R C De Groot, J W Evans


Questionnaire: Facility for accelerated stake tests in unsterile soil
1981 - IRG/WP 2166
An acceptable name for this type of test facility has not yet been devised, but it has previously been referred to as a FUNGUS CELLAR or as a TROPICAL DECAY HOUSE. The attached pamphlet (What's New in Forest Research No.65) describes in broad terms the facility used for this purpose at FRI in New Zealand. Over the last two or three years several laboratories and commercial firms have installed so-called fungus cellars. At the 1981 I.R.G. Meeting in Sarajevo it was proposed that a survey be undertaken to obtain basic information on the various developments in this new area of biological testing. To this end, I shall be pleased if you complete the enclosed questionnaire and return it to: Dr J.A. Butcher, Forest Research Institute, Private Bag, Rotorua, NEW ZEALAND. A full report on this survey will be presented at the next I.R.G. meeting scheduled for Turkey in May 1982.
J A Butcher


Report on questionnaire: Facility for accelerated stake tests in unsterile soil
1983 - IRG/WP 2169
In October 1981 a questionnaire (IRG Doc. No. IRG/WP/2166) on the so-called fungus cellar tests in unsterile soil was prepared and despatched to 56 individuals representing various institutes, organisations, or companies. In addition a further 68 letters describing the purpose of the questionnaire were sent to additional IRG members who could request the full questionnaire if appropriate. This represented a contact with 125 individuals in 48 countries. A verbal report on the results of this survey was presented at IRG 13 in Cesme, Turkey. The present document formalises that report.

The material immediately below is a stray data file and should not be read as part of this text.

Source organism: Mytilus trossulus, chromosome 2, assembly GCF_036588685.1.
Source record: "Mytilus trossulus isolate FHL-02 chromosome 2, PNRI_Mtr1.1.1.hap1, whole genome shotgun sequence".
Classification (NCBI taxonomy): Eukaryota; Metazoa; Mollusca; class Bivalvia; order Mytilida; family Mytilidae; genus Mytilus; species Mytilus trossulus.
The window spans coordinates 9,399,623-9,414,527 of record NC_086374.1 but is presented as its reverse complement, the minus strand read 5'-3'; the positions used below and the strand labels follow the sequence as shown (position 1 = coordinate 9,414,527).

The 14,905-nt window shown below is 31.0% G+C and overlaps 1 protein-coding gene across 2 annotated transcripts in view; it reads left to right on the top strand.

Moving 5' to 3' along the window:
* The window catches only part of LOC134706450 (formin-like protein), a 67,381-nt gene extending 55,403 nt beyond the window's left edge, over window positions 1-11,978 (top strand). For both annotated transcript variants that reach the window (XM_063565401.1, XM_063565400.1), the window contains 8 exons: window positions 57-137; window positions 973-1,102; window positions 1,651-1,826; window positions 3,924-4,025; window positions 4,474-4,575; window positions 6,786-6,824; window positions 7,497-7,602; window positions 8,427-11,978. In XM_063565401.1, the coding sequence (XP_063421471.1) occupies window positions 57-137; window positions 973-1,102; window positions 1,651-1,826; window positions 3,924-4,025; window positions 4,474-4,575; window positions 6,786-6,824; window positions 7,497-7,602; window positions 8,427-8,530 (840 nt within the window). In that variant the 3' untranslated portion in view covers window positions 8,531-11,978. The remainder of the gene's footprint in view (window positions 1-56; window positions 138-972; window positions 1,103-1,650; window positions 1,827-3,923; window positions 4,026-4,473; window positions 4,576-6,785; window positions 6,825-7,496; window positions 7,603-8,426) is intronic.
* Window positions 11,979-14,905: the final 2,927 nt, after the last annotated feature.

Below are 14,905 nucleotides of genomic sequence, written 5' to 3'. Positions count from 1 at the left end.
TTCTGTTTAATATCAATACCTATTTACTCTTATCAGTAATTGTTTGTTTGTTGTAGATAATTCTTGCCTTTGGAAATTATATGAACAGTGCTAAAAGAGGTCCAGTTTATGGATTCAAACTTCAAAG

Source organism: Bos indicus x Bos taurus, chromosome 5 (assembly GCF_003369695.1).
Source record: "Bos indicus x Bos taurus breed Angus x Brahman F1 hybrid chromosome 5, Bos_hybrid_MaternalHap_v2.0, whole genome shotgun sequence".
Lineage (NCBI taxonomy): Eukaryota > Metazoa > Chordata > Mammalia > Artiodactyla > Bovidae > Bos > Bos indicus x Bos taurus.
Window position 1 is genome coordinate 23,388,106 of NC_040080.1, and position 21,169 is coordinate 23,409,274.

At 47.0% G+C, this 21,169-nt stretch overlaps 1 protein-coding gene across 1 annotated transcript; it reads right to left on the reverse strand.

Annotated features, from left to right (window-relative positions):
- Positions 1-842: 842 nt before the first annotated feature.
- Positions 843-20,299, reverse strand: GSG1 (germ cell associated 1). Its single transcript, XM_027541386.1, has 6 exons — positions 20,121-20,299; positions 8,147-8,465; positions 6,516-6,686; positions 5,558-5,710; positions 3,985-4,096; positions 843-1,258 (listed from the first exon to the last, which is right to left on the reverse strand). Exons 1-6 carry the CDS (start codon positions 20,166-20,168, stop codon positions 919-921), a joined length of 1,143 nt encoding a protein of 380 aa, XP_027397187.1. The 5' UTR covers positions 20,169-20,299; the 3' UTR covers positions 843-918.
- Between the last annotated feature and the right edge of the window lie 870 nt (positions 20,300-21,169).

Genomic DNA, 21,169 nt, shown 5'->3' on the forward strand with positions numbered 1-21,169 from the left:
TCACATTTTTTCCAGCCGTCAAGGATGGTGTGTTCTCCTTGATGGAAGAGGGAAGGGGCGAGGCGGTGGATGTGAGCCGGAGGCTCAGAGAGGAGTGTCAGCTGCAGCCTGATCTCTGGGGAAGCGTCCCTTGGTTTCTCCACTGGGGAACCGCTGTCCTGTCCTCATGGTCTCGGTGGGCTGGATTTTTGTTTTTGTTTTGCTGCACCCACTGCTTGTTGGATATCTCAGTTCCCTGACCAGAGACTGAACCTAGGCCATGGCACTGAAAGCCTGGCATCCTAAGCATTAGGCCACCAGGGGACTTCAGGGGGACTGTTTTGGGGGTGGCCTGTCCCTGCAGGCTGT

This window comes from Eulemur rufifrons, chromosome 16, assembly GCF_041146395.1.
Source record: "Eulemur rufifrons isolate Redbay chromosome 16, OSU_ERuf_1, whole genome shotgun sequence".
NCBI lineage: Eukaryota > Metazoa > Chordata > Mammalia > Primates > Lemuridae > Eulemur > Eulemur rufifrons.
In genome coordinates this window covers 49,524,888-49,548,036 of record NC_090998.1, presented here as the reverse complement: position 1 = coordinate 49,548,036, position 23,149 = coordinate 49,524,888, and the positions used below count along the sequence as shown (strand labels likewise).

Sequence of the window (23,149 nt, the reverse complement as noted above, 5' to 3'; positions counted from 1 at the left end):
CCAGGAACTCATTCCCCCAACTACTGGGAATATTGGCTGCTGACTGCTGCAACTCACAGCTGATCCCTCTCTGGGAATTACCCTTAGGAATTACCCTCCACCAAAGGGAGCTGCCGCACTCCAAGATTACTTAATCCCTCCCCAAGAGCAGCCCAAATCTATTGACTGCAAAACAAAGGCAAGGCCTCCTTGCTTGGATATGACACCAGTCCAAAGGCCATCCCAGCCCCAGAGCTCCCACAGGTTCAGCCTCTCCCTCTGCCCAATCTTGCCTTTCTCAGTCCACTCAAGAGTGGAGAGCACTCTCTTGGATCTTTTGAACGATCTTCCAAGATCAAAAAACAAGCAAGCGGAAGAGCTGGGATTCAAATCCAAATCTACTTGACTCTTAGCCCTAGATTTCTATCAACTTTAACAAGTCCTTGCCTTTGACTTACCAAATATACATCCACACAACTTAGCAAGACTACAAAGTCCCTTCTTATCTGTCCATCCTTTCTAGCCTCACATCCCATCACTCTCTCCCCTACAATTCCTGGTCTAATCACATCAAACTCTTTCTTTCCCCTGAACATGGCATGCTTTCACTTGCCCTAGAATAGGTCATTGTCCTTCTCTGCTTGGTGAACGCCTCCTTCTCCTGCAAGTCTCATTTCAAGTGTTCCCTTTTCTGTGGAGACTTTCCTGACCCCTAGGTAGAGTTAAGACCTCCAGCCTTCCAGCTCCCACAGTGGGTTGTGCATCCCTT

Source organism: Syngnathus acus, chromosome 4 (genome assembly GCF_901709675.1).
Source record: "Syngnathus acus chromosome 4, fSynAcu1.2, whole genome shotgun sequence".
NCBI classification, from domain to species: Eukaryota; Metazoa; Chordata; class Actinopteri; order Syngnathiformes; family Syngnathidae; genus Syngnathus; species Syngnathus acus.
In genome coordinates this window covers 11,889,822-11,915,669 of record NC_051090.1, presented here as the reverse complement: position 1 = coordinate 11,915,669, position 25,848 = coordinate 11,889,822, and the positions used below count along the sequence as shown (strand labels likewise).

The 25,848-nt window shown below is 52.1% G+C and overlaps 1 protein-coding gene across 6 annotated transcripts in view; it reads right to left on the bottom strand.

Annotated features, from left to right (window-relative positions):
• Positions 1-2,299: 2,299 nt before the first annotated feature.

J A Butcher


Preservative requirements for exterior particleboard as predicted from accelerated laboratory evaluations
1976 - IRG/WP 265
Arguments for and against preservative treatment of exterior particleboard were considered; it was concluded that preservative treatment is desirable. Laboratory decay tests were conducted to determine levels of sodium pentachlorophenoxide required to protect exterior particleboard from decay fungi. The decay resistance of treated board was compared with that of timber (both naturally durable and preservative-treated) currently used in situations for which exterior particleboard is designed. A retention of 0.35% sodium pentachlorophenoxide per oven-dry board weight was considered to offer adequate protection to the board.
M E Hedley


Natural durability of wood in ground contact - A correlation between field and laboratory tests
1985 - IRG/WP 2182
A field test is being carried out to evaluate the natural durability of 20 hardwoods. The resistance to decay and termite attack was evaluated in accelerated laboratory tests. The results of the field test after 6 years and 8 months indicate that there is not necessarily agreement between results from laboratory and field tests. It is pointed out that apart from the artificiality of the laboratory tests, a possible cause of the discrepancies can be the different performance of the same wood species in different test sites.
M S Cavalcante, G A C Lopez, R G Montagna, M E S Fosco Mucci


Relative performances of DNBP and CCA wood preservatives in accelerated decay tests
1988 - IRG/WP 3496
The effectiveness of 2-sec-butyl-4,6-dinitrophenol (DNBP) was compared with that of CCA. Test blocks of Pinus patula and Eucalyptus grandis were impregnated to precisely known retentions of approximately 3, 6, and 10 kg/m³ CCA and solvent-borne DNBP respectively. They were then challenged in decay tests comprising soil burial and exposure to monocultures of Chaetomium globosum, Coriolus versicolor and Coniophora puteana. Decay was monitored by determining weight losses produced in the blocks over 15 weeks. Overall, DNBP performed more successfully than CCA. Specifically, a toxic threshold of 7.4 kg/m³ DNBP was shown in soil-buried Eucalypt, whereas this wood failed in soil even when treated to 10.43 kg/m³ CCA. A mycocidal effect of DNBP on Coniophora puteana was detected. Comparing costs, effective wood preservation using DNBP was cheaper than using CCA, and such costs would be significantly lowered with the advent of less toxic water-borne DNBP.